*1310 3) the content of such statements and the manner in which they misled [defendants], and
    4) what [plaintiff] obtained as a consequence of the fraud.

    U.S. ex rel. Clausen v. Lab. Corp. of Am., 290 F.3d 1301, 1310 (11th Cir.2002)(citing Ziemba v. Cascade Int'l Inc., 256 F.3d 1194, 1202 (11th Cir.2001)). See also Cooper v. Blue Cross & Blue Shield, 19 F.3d 562, 568 (11th Cir.1994) ("The . . . complaint must allege the details of the . . . allegedly fraudulent acts, when they occurred, and who engaged in them.")

    In its prior order, the Court provided specific instructions to defendants concerning the requirements of Rule 9(b). (Order. [48] at 22-24.) Nevertheless, defendants' amended fraud claims do not come close to complying with the rule. (See Defs.' Amended Counterclaims [50].) Like the original version, defendants' amended claims primarily rely on the vague assertion that plaintiff has committed "racketeering, nefarious, fraudulent and criminal activities in furtherance of its illicit and illegal schemes." (Id. at 2.) Without any more specific details, the Court is at a loss as to what that statement means and whether it supports a fraud claim. It certainly does not meet Rule 9(b)'s requirement that the circumstances surrounding any alleged fraud be pled with particularity.

    The only facts that are described by defendants in any detail relate to plaintiffs alleged bad faith during the claims handling process.[2] (Id. at 5-16.) According to defendants, plaintiff "maliciously" denied defendants' legitimate claims to insurance proceeds after conducting a "sham of a claims investigation." (Id. at 3-4.) Plaintiffs conduct during the claims handling process, even assuming that it involved bad faith, does not necessarily constitute actionable fraud. Compare Johnson v. Rodier, 242 Ga.App. 496, 498, 529 S.E.2d 442, 444 (2000) ("The tort of fraud has five elements: a false representation by defendant, scienter, intention to induce the plaintiff to act or refrain from acting, justifiable reliance by plaintiff, and damage to plaintiff.") and Bayrock Mortgage Corp. v. Chicago Title Ins. Co., 286 Ga. App. 18, 19, 648 S.E.2d 433, 435 (2007) ("To prevail on a claim for an insurer's bad faith [failure to pay a claim] the insured must prove: (1) that the claim is covered under the policy, (2) that a demand for payment was made against the insurer within 60 days prior to filing suit, and (3) that the insurer's failure to pay was motivated by bad faith."). As the Court has repeatedly stated, an essential element of a fraud claim is a "false representation." Johnson, 242 Ga.App. at 498, 529 S.E.2d at 444. That plaintiff denied a claim that it should have paid does not demonstrate a "false representation."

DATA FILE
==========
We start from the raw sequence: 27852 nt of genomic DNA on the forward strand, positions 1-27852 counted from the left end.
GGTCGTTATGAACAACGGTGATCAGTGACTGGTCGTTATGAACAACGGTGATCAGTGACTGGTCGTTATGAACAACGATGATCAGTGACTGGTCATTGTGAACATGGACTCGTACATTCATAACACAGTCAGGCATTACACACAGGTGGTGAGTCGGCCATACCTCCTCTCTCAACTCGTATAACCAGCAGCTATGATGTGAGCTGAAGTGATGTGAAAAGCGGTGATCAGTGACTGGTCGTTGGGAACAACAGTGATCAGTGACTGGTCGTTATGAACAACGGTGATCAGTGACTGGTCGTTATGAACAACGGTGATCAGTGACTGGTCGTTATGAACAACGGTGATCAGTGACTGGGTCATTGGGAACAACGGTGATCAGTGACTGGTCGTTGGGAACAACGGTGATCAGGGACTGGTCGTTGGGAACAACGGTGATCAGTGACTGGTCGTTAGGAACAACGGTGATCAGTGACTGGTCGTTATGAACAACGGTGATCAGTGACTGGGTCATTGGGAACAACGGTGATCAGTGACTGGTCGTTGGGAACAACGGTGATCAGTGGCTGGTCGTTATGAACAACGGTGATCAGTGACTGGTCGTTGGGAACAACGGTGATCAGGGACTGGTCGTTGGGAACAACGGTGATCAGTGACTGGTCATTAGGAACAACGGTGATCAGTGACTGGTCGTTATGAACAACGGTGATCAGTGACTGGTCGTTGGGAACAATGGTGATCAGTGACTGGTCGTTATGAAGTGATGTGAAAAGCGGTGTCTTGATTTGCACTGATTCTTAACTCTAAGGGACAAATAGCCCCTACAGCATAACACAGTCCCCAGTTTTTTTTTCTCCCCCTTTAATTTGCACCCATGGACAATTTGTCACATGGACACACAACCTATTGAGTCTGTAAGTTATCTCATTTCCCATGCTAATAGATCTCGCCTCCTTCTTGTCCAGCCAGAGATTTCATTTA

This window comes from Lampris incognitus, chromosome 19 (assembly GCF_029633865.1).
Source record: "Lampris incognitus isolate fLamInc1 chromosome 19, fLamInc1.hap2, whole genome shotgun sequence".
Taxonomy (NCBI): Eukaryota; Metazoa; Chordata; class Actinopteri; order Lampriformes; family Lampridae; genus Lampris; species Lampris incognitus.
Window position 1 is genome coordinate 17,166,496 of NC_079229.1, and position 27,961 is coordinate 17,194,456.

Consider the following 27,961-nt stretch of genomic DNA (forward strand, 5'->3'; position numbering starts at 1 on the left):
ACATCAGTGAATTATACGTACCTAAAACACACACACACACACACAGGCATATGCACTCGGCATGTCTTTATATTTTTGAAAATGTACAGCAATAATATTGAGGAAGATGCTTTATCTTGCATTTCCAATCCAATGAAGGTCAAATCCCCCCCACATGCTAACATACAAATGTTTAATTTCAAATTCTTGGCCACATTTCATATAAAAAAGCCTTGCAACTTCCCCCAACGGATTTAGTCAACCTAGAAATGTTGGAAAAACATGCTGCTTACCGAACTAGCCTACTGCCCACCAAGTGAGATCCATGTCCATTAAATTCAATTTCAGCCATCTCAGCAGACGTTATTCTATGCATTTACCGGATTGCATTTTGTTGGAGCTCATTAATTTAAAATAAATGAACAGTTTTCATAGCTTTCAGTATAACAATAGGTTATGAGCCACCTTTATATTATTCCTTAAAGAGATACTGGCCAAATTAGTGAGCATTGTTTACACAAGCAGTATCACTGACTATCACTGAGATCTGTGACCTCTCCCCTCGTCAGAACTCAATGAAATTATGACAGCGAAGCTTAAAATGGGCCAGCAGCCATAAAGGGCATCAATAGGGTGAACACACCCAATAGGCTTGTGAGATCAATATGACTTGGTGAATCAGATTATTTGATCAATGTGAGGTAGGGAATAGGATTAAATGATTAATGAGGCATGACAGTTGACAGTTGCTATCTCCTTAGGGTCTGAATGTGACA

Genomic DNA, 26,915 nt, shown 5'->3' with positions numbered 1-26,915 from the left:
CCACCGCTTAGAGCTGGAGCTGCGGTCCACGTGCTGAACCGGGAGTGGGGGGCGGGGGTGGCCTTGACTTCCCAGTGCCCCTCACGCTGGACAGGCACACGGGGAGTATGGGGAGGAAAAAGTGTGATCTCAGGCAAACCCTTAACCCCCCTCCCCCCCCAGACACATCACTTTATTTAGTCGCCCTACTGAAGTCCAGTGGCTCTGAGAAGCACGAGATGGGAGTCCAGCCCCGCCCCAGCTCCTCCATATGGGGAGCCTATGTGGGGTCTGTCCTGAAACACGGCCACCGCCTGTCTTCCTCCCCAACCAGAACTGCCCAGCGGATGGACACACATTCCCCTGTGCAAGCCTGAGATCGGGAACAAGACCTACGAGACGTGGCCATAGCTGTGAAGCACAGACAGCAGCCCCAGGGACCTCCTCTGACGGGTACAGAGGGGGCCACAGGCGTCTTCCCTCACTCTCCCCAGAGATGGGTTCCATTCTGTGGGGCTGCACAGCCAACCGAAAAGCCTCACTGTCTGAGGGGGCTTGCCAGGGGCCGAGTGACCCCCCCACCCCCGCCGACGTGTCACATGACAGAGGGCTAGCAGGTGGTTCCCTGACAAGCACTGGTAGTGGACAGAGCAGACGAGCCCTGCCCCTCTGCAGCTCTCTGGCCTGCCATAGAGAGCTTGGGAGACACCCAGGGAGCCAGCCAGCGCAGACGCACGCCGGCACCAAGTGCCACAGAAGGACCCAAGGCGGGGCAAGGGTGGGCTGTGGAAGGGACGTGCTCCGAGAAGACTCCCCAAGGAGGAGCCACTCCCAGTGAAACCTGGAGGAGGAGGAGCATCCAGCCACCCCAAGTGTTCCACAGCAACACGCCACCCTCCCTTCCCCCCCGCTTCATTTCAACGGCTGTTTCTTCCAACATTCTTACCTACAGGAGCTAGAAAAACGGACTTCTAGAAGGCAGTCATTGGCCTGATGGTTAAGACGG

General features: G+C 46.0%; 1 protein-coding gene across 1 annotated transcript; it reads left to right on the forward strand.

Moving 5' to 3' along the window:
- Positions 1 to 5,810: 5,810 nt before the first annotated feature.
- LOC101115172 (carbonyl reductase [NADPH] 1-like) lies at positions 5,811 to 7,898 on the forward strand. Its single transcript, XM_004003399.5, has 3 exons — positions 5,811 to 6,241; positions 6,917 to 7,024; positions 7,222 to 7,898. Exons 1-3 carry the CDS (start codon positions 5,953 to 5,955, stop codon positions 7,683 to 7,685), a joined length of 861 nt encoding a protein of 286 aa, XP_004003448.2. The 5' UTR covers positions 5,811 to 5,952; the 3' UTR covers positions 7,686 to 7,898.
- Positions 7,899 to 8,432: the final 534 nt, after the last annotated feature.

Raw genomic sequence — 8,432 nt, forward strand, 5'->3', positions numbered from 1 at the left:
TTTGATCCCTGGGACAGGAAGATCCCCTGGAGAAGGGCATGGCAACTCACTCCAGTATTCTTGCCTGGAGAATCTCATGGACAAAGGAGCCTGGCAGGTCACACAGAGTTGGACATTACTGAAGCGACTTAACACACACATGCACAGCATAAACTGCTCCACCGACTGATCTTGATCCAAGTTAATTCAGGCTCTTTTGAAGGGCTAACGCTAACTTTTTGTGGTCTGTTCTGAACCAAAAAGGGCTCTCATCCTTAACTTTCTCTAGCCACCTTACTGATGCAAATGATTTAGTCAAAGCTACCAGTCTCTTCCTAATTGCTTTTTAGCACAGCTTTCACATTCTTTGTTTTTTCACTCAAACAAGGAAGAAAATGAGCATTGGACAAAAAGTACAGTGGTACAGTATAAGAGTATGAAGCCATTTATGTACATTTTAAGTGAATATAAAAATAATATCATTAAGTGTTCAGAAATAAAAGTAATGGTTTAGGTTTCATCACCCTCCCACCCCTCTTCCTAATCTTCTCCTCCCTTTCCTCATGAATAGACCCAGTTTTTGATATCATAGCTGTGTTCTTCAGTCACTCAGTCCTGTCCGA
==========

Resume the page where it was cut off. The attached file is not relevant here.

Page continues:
In addition, Rule 9(b) requires that a fraud claimant supply basic information about the allegedly false representation. FED.R.CIV.P. 9(b). That information includes precisely what statements were made, when, and by whom. Clausen, 290 F.3d at 1310. In its prior order, the Court specifically instructed defendants to "identify a false representation or misleading omission and set forth the details of [plaintiffs] allegedly fraudulent acts, when they occurred, and who engaged in them.'" (Order [48] at 25) (citing Hill v. *1311 Morehouse Med. Assoc., Inc., 2008 WL 22019936 at *3 (11th Cir.2003).) They have not done so. Accordingly, plaintiffs motion to dismiss defendants' amended fraud claims should be GRANTED.

    The Court indicated in its prior order that any discovery pertinent only to defendants' fraud claims could await resolution of the present motion. (Order [48] at 25.). As the fraud claims have been dismissed, there is no need to reopen discovery.

    II. Marcus Pittman's expert report is not admissible.